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Don Fass interviews IDAN in Portland during his tour with Grammy-winning India.Arie for Reaching Up. Hear his music, about his vision and growing up and working in Israel.

For MORE of our Podcasts, also visit www.donunplugged.podomatic.com and lchaim.podomatic.com and reachingup2.podomatic.com

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The newly arrived Rabbi joins Don Fass on Reaching Up worldwide for Chanukah 2011.

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Don Fass interviews director Melisse Boskavich in part 1 of an interview in Tel Aviv about the work of the group that brings Israeli and Palestinian youth together.

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Don Fass interviews the Elton John of Israel, Rami Kleinstein at a cafe near the port of Tel Aviv.

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Don Fass interviews Rabbi David Wolpe, of Sinai Temple in Los Angeles.

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Yehuda of the Israelii rock band, Moshav, and Chabad of
San Francisco Rabbi, Yosef Langer, join Don Fass.

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A short preview of the tracks, etc. to expect on the up and coming Shalom Radio station on Live365.com

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Don Fass interviews Craig Taubman, the Jewish music icon who originated 'Friday Night Live' contemporary synagogue worship services, is the host/star of the PBS Chanukah concert special and writes music for Disney and HBO.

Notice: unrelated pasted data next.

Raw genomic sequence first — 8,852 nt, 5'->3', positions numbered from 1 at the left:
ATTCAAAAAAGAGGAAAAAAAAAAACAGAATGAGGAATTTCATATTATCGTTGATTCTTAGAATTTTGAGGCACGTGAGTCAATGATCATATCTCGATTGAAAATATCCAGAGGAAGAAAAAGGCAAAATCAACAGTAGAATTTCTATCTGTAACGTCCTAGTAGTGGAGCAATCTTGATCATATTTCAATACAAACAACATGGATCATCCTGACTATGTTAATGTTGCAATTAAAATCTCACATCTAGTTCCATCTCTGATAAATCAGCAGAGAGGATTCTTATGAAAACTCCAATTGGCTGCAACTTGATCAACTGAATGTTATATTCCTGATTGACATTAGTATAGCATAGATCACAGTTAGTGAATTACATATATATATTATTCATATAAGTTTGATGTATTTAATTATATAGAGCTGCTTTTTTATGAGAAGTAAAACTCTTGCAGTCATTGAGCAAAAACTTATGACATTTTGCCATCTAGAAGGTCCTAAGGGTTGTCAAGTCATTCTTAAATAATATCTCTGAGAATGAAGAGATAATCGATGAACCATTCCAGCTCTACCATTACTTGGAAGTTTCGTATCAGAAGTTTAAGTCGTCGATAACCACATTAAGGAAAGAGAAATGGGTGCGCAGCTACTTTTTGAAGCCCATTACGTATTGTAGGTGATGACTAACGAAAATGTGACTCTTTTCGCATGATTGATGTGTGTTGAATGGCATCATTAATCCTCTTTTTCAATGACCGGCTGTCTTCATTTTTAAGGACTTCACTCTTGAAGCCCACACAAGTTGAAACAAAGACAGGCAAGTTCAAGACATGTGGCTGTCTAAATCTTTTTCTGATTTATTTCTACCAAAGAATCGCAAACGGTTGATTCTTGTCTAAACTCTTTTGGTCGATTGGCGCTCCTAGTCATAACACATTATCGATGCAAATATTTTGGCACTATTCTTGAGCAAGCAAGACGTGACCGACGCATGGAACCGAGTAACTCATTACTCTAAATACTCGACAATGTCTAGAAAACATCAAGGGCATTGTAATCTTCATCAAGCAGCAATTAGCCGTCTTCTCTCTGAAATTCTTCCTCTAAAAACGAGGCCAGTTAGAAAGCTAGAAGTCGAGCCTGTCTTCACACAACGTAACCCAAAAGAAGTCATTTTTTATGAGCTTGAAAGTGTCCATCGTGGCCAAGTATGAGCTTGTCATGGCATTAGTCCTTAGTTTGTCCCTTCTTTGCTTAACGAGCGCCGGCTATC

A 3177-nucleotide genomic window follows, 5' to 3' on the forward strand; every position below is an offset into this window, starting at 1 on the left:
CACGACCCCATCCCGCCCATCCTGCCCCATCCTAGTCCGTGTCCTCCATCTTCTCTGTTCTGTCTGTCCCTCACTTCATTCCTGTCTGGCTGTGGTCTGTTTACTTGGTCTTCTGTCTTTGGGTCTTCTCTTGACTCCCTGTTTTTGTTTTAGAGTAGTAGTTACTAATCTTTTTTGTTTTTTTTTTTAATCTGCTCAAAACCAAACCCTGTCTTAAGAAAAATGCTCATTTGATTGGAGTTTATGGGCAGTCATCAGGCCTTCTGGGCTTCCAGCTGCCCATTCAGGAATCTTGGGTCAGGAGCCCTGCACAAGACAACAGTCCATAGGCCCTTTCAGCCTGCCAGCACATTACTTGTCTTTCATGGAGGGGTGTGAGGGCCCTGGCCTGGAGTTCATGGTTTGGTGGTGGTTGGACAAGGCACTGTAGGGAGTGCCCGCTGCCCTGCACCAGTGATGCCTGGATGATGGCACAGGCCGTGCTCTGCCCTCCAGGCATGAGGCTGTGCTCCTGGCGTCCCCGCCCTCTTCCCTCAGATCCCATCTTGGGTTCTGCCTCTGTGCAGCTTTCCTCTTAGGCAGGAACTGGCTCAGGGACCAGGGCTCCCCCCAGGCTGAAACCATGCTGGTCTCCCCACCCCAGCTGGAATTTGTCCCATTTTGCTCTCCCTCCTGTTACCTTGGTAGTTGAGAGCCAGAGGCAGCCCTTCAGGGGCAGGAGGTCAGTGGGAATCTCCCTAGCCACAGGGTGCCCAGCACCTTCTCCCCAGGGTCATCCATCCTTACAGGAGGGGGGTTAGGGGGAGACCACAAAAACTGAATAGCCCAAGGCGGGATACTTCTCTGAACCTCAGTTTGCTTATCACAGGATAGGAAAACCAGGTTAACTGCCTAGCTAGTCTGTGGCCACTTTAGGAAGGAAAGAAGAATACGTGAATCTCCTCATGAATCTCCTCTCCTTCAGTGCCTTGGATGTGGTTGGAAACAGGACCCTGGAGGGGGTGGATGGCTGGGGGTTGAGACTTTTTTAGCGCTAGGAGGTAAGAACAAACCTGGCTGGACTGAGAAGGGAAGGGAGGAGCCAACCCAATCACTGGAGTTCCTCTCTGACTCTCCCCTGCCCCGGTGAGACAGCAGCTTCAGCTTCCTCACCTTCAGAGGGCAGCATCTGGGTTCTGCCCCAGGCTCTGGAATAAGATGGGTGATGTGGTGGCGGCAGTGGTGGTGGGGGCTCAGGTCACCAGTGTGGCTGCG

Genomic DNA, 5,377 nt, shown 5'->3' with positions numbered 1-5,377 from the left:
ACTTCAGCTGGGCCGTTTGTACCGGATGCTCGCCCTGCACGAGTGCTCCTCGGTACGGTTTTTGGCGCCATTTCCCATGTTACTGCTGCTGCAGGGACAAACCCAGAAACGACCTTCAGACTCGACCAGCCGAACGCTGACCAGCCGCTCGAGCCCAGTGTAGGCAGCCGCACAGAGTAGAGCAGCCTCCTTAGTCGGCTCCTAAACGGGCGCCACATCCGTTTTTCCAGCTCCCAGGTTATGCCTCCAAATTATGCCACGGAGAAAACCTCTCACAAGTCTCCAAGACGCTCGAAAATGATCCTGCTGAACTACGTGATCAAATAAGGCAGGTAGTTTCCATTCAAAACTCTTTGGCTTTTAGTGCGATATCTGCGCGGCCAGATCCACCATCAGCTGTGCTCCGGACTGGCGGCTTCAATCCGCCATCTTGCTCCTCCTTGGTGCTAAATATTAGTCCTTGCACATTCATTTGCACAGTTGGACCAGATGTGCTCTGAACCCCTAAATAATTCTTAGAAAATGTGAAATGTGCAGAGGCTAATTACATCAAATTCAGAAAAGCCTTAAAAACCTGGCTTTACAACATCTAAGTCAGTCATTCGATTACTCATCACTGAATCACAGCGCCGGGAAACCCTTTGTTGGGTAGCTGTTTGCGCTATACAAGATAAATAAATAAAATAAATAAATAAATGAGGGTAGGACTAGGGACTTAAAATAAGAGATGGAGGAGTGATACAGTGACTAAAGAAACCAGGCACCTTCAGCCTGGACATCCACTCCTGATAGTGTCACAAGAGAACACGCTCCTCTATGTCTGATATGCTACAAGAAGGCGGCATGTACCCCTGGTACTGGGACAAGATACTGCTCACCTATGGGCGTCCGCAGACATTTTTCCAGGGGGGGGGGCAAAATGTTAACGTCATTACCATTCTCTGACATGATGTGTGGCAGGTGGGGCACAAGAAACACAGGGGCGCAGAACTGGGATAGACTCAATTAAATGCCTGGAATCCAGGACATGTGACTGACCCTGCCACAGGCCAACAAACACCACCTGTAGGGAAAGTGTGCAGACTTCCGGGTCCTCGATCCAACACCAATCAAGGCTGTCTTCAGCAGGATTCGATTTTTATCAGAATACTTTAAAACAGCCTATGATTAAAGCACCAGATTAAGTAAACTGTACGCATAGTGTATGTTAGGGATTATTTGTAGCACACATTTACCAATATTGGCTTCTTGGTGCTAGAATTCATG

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Raised on the Moshav Meor Modi'im, a musical village in the hills between Jerusalem and Tel Aviv, the four young men who make up the Moshav Band - Yehuda (vocals, persussion), Dovid (vocals, guitar) Yosef (Bass) and Meir (Mandolin Guitar) have learned and played music since childhood.

The American parents of Yehuda and Dovid had come to Israel in 1972 - right before the outbreak of the Yom Kippur war. They settled on a Moshav - a similar lifestyle to a kibbutz but with more autonomy and independence for the family - where their children were born and raised.

"When we were growing up," explains Dovid, "the only electrical appliance in the house was a record player. So, while American kids might be growing up watching television and playing video games, we were growing up listening to music." The music they listened to were the records their parents had brought with them - Bob Dylan, Van Morrison, Neil Young - and that music, combined with the beat poets they read and embraced continues to influence their songwriting.

The particular Moshav that was home to the members of the band had been founded by Rabbi Shlomo Carlebach, himself a musician, and the young men performed with Rabbi Carelbach as well as on their own. Performing with Rabbi Carlebach at his concerts as well as playing their own music brought the Moshav Band popularity in both Jerusalem and Tel Aviv. "As far as the music we were taught," explains Yehuda, "it was primarily music of our homeland.

But the music we fell in love with was the popular American music of the past 40 years, and so our music is a blend of both cultures." Eventually, American students traveling in Israel heard them play and befriended the members of the band.

Taken not only with the beauty of their music, but the band members' charismatic stage presence, these young kids from the U.S. went back to the States and raised the money to bring the Moshav Band to America for a short college tour in 1998.

By 2000, the band had moved to Los Angeles, determined to make it in the mainstream pop world the way they already have in the Judaica world.

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